It’s worth a watch even if all you do is look at the artwork and listen to the music. It’s informative and you can definitely learn something from it, although your experience may vary based on where you grew up. If you are from Europe or you are more versed in European mythology, you might find it frustrating that after a while they focus too much on Greek and Roman mythology. Having learned about some of these myths when I was younger, I found that they weren’t that interesting to me, because I already knew what was going to happen in them. For me, this marked the weakest point in the series. I would have loved to see a wider selection of cultures. On the other hand, I understand that most of the legends were necessary examples because of their importance regarding the history of story telling, especially if shown to people who might have zero exposure to any of these cultures.

Personal favorites?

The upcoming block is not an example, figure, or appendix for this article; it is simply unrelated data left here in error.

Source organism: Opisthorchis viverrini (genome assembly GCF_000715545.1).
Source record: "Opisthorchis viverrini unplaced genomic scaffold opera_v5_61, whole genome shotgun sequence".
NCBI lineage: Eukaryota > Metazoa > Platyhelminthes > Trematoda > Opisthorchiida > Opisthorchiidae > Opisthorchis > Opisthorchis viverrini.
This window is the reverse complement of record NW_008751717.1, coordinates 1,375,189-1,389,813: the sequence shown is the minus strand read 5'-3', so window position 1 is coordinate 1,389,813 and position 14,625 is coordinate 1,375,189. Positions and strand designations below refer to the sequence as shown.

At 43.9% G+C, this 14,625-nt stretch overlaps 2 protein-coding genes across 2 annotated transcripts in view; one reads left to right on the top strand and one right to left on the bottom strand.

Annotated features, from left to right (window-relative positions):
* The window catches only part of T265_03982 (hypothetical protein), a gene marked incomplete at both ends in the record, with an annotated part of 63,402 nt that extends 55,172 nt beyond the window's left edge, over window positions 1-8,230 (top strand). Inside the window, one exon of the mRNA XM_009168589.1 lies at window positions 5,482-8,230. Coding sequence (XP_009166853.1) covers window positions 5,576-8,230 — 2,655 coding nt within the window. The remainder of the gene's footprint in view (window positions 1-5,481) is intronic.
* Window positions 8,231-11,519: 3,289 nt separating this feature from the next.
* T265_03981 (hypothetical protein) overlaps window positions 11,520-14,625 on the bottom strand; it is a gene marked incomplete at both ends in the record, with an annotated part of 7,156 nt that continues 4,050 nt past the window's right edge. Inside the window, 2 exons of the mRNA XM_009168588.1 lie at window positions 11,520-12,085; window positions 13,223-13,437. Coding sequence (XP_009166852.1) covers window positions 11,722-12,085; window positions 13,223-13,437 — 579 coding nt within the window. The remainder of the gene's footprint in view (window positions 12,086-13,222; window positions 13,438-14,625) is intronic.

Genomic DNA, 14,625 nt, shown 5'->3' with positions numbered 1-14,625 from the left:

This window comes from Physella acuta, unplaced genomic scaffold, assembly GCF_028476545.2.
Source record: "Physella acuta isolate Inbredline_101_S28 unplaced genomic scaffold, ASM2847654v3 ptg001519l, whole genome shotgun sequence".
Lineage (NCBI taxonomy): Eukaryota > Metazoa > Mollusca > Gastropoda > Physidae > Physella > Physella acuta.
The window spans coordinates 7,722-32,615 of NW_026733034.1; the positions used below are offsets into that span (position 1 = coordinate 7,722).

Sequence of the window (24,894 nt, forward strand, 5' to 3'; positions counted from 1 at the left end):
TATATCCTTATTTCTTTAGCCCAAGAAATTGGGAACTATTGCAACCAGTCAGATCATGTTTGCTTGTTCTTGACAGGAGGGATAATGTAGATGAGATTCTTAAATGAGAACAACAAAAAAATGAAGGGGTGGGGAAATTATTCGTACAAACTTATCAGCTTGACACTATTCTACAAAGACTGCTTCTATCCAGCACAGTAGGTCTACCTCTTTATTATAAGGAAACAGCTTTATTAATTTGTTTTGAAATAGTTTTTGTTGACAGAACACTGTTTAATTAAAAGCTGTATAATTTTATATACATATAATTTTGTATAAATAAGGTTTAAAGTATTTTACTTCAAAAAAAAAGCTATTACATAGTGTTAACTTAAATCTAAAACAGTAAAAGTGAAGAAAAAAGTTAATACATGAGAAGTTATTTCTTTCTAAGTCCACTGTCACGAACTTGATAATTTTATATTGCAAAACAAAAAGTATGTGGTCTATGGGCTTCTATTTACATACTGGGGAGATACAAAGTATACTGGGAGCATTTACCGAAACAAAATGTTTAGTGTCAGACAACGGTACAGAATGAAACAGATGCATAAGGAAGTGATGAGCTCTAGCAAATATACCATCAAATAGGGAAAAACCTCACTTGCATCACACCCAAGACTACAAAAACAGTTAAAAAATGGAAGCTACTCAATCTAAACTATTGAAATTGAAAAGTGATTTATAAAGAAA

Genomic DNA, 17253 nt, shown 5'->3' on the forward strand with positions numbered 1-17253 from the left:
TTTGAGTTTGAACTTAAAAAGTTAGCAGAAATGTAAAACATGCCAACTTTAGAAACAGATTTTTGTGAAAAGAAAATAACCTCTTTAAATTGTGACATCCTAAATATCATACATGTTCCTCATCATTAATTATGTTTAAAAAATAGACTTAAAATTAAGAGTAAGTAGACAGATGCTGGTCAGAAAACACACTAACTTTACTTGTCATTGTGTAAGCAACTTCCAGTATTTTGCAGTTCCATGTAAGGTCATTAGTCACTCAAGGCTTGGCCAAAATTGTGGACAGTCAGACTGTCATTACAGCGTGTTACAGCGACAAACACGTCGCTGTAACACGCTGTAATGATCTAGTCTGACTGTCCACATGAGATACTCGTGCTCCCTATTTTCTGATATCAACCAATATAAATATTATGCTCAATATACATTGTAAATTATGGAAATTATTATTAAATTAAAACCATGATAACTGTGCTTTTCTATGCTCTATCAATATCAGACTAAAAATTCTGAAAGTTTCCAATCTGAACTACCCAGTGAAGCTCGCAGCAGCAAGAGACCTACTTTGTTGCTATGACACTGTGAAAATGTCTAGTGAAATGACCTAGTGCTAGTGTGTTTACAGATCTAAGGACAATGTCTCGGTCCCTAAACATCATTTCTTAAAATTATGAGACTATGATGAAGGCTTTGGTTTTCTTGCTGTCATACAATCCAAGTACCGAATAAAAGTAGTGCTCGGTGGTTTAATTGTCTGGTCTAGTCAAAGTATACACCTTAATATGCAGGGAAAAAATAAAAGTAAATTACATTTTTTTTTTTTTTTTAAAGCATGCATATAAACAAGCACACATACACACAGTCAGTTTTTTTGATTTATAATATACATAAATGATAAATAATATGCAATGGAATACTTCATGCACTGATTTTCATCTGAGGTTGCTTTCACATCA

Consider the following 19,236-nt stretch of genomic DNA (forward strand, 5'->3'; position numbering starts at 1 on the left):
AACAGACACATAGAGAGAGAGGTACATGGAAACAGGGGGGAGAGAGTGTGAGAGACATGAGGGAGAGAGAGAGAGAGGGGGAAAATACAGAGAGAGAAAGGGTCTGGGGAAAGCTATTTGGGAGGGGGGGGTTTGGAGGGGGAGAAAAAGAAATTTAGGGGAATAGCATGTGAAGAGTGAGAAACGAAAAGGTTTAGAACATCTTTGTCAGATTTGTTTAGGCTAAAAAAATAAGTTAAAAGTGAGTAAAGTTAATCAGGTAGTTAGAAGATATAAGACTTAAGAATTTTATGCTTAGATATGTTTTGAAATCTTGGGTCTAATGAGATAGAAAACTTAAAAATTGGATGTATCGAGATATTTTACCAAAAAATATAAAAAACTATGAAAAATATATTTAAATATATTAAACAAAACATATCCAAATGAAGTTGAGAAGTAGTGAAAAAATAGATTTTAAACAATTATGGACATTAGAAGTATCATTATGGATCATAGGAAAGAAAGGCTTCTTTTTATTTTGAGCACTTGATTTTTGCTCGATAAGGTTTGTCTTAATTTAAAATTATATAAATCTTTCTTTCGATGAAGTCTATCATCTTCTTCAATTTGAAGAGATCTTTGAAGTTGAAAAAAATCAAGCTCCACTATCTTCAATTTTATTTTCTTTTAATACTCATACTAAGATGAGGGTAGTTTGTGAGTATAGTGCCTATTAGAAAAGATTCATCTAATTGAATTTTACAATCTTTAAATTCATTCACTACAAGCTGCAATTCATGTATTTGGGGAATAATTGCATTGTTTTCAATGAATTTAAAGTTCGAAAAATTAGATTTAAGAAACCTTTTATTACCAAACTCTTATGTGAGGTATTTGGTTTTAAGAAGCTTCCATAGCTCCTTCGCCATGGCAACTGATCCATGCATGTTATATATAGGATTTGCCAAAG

I really liked the first two episodes, especially the second one, The Wild Unknown. It focused on the conflict between nature and men and it really gave me a sense of understanding about how terrifying, raw, untamed nature appeared to our ancestors. My least favorite episode is the last one, because I felt that it was lacking in some way. It wasn’t bad by any means but it was a bit anticlimactic. The main story that was read by the narrator wasn’t strong enough to carry the entire episode. It was kind of boring, even though there was plenty of action in there. I think there was just so much material regarding the subject that they couldn’t focus on it properly. Either that, or I was just really tired.

[…] every corner of the Earth has its legends to tell.

I hope you give it a watch and let me know what you think! I really hope there will be a second season; I can’t wait to watch it!

love, Alice

Special thanks for Miandelam for her continued support and sense of humor.

 

 

 

by Alice Morgan

What is “Gloomy Sunday”?